On March 20, 2008, Hunter filed a Fair Housing Discrimination Complaint with the Illinois Department of Human Rights ("IDHR"), claiming that RIHA discriminated against him by evicting him for the urinations, and raising the same arguments that he had raised in his letter requesting a formal hearing. On January 28, 2011, IDHR found no evidence that RIHA's articulated, legitimate, non-discriminatory reason for evicting Plaintiff was a pretext for unlawful discrimination.

Plaintiff filed his Complaint in the instant matter on March 5, 2013, alleging that he was made to leave Spencer Towers when other similarly situated African-American tenants were not. Compl. 5-6. Plaintiff requested four times that counsel be appointed to him, and each time the Court denied his motion because he had not explained why he was unable to litigate his case himself. See June 17, 2013 Text Order; October 8, 2013 Order, ECF No. 9; April 4, 2014 Text Order; September 9, 2014 Text Order. RIHA moved for summary judgment on December 18, 2014. Instead of responding, Hunter sent a letter to the Clerk saying: "At this point there isn't much more I can do in this case. The gov gets by with blatant discrim., but oh well." Hunter Letter, ECF No. 24. He continues: "I was under the clear understanding, by the IL dept of human rights, and its review, I could go into a state ct., or fed ct. ASK for an attorney to be appointed and one may.... NOT this Judge Ms. Darrel [sic]." Id. He concludes: "So it goes down. I thank you." Id.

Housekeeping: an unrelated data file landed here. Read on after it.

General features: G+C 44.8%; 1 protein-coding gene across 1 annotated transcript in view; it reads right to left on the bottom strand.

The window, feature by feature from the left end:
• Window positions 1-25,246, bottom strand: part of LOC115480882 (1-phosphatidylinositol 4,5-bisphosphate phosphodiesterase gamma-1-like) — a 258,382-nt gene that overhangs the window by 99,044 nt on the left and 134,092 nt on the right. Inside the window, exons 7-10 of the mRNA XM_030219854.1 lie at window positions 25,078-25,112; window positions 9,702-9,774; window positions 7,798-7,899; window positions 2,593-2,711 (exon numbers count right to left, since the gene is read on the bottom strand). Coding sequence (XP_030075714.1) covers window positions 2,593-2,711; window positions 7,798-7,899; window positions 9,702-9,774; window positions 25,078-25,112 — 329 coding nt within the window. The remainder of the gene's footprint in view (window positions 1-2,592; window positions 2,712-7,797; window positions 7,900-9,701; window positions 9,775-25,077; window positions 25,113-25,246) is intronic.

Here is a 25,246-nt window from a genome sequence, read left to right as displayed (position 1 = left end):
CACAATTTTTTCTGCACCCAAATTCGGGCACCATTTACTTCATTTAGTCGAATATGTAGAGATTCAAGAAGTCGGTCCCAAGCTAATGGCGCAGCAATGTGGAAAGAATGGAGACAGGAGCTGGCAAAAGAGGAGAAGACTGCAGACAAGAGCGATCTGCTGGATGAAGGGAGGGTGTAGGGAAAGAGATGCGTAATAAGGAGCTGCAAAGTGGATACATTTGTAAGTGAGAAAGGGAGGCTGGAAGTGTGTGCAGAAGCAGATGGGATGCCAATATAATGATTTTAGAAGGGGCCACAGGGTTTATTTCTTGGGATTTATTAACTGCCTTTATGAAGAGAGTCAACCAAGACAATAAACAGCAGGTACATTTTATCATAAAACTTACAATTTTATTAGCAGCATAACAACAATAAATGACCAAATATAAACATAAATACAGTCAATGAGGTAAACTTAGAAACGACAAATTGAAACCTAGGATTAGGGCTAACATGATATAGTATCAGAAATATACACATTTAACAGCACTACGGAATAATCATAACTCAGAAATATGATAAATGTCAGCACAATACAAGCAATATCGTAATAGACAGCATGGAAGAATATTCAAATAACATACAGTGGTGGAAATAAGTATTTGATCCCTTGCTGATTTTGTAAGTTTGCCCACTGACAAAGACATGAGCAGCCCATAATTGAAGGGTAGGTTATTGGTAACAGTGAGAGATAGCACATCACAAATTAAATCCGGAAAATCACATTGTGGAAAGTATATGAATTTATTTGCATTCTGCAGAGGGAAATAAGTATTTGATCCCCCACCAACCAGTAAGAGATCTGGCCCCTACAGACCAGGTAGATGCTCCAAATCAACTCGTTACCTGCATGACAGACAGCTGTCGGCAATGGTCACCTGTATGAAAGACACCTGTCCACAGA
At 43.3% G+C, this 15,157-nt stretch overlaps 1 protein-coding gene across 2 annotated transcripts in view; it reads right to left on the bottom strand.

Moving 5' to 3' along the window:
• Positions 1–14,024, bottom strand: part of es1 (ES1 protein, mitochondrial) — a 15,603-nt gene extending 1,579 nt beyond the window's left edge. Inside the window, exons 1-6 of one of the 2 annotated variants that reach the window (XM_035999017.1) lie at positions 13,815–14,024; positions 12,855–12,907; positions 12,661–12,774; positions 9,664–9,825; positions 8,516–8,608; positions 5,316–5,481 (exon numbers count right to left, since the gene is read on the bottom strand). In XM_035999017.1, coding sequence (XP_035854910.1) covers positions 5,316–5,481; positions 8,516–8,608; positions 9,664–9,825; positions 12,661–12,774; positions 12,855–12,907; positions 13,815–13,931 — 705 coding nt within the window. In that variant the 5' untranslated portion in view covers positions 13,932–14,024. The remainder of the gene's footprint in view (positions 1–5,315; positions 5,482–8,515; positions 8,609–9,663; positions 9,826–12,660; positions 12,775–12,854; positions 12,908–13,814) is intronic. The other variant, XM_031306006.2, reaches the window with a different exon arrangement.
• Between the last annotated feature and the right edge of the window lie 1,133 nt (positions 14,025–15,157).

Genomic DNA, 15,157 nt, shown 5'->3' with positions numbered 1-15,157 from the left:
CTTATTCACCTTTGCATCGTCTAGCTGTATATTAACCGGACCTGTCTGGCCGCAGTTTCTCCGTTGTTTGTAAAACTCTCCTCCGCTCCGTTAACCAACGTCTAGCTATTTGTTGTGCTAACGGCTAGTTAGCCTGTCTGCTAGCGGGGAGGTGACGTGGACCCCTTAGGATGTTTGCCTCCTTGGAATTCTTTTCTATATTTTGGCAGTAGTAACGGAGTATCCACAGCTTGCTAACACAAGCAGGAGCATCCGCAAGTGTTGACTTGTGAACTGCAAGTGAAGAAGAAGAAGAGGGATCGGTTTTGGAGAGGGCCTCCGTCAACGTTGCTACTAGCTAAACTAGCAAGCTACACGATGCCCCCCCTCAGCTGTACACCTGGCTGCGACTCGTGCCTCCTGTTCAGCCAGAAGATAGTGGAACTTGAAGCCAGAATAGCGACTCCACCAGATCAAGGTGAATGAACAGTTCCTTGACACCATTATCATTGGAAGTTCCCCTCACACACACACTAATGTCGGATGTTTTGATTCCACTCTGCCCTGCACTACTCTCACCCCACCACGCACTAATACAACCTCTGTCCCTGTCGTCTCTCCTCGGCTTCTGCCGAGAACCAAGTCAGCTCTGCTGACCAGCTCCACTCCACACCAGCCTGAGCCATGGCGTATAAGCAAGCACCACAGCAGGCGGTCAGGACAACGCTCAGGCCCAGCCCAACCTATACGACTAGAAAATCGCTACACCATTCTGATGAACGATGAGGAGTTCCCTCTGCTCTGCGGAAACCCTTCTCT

I. Legal Standard on a Motion for Summary Judgment

A court will grant summary judgment "if the movant shows that there is no genuine dispute as to any material fact and the movant is entitled to judgment as a matter of law." Fed.R.Civ.P. 56(a). At the summary judgment stage the court's function is not to weigh the evidence and determine the truth of the matter but to determine whether there is a genuine issue for trial- that is, whether there is sufficient evidence favoring the non-moving party for a jury to return a verdict in its favor. Anderson v. Liberty Lobby, Inc., 477 U.S. 242, 249 (1986); Patel v. Allstate Ins. Co., 105 F.3d 365, 370 (7th Cir. 1997). The court must view the evidence in the light most favorable to the non-moving party and draw all reasonable inferences in that party's favor. McCann v. Iroquois Mem'l Hosp., 622 F.3d 745, 752 (7th Cir. 2010) (citing Anderson, 477 U.S. at 255).

The movant in a summary judgment motion bears the initial burden of production- pointing the court to the materials in the record that "demonstrate the absence of a genuine issue of material fact" for trial. Celotex Corp. v. Catrett, 477 U.S. 317, 323 (1986). Where the nonmovant bears the ultimate burden of persuasion on a particular issue, however the requirements on the movant are "not onerous, " and "may be discharged by showing-that is, point[ing] out to the district court-that there is an absence of evidence to support the nonmoving party's case." Modrowski v. Pigatto, 712 F.3d 1166, 1168 (7th Cir. 2013) (internal quotation marks omitted) . Once the movant discharges her burden, the burden shifts to the nonmovant to "make a showing sufficient to establish the existence of an element essential to that party's case." Celotex, 477 U.S. at 322. To satisfy this burden, a nonmovant must "go beyond the pleadings... to demonstrate that there is evidence upon which a jury could properly proceed to find a verdict in her favor." Modrowski, 712 F.3d at 1169 (internal quotation marks omitted). "A plaintiff may not defeat the ...